Scientists in the United Kingdom say they have proven the authenticity of several Roman coins previously dismissed as forgeries — providing evidence that an emperor disregarded as fake might in fact have been real.
A coin featuring a portrait and the name of the Roman emperor Sponsian was among a hoard of coins allegedly unearthed in Transylvania in present-day Romania in 1713, according to a study published in the journal PLOS ONE on Wednesday.
However, there were no other historical records to support that a Roman emperor named Sponsian ever existed, according to a press release. And, at the time, “Sponsian” was not a name known to have existed in ancient Rome.
Their manufacture and style, including puzzling inscriptions, differed from the general style of authentic mid-3rd century Roman coins, according to the study. As a result, they were dismissed as poorly-crafted fakes.
Now, researchers at University College London (UCL) and the University of Glasgow in the UK say they have discovered features indicative of authenticity.
They used powerful microscopes in visible and ultraviolet light, plus scanning electron microscopy and spectroscopy — studying how light at different wavelengths is absorbed or reflected — to examine the coins.
In total they analyzed four coins from the hoard found in 1713, one of which features Sponsian. All four are on display in The Hunterian at the University of Glasgow.
A pattern of wear and tear was identified on the Sponsian coin, suggesting it had been in active circulation. Researchers also found earthen deposits, meaning it was likely buried in soil for a long time before being dug up and exposed to air.
“Scientific analysis of these ultra-rare coins rescues the emperor Sponsian from obscurity,” said lead study author Paul N. Pearson, a professorial research associate at UCL’s Earth Sciences department, in the press release.
“Our evidence suggests he ruled Roman Dacia, an isolated gold mining outpost, at a time when the empire was beset by civil wars and the borderlands were overrun by plundering invaders,” he added.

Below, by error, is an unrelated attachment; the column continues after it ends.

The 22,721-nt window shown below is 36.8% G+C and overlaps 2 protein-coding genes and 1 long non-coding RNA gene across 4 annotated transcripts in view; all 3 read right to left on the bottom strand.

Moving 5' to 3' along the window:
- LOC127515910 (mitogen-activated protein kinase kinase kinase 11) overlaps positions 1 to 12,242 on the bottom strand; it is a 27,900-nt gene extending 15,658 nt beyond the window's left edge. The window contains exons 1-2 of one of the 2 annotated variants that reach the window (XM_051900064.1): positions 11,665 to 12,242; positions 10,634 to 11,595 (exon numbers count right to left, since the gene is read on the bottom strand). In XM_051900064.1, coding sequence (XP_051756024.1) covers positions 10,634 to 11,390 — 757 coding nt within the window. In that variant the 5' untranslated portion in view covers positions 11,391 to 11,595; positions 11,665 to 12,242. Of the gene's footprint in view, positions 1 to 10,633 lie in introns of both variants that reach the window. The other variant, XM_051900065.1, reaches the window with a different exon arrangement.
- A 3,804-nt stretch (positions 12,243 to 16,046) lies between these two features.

Leader of Dacia
The province of Dacia, which was cut off from the rest of the Roman empire in around 260 AD, was a region prized for its gold mines and mineral resources, according to UCL.
Sponsian never controlled an official mint or ruled Rome, said the researchers, but possibly became a local commander-in-chief who took charge during a period of chaos and civil war to protect the population of Dacia.
The Sponsian coinage series was used to pay senior soldiers and officials, who kept them as a store of wealth, proposed the researchers.
From the findings, it “would appear to be that Sponsian should be rehabilitated as a historical personage,” the study concluded.
The researchers added that while “nothing can be known about him for certain,” the coins analyzed “provide clues as to his possible place in history.”
‘Unscientific and unfounded’
Not everyone is convinced, however.
Despite the study’s findings, some experts, including in the field of numismatics — the study or collection of currency — still believe the coin to be fake.
“Like everyone in the numismatic world, I strongly believe this coin to be a modern forgery,” Jerome Mairat, curator of the Heberden Coin Room in the Ashmolean Museum in Oxford, England, told CNN.
“This whole theory — that the coin is genuine — is both unscientific and unfounded,” he added.
Dame Mary Beard, the acclaimed scholar of Ancient Rome and professor of classics at Cambridge University, wrote in a blog post published by the Times Literary Supplement that “there is still very powerful evidence that they are fakes,” going on to list a number of issues surrounding their crafting and design.
Pearson, however, insisted the researchers had reached “a clear-cut conclusion” about the authenticity of the coins, telling CNN in an email: “For the grand history of Rome, Sponsian is little more than a historical footnote – but a footnote that should nevertheless be reinstated!”
He said that the researchers wanted to start a conversation with Roman historians and archaeologists to try and test their hypothesis about Sponsian.
“For understanding the dying days of Roman power in the Province of Dacia, and the history of Romania, he is potentially more significant, but our results have just been published and the academic debate is just beginning.”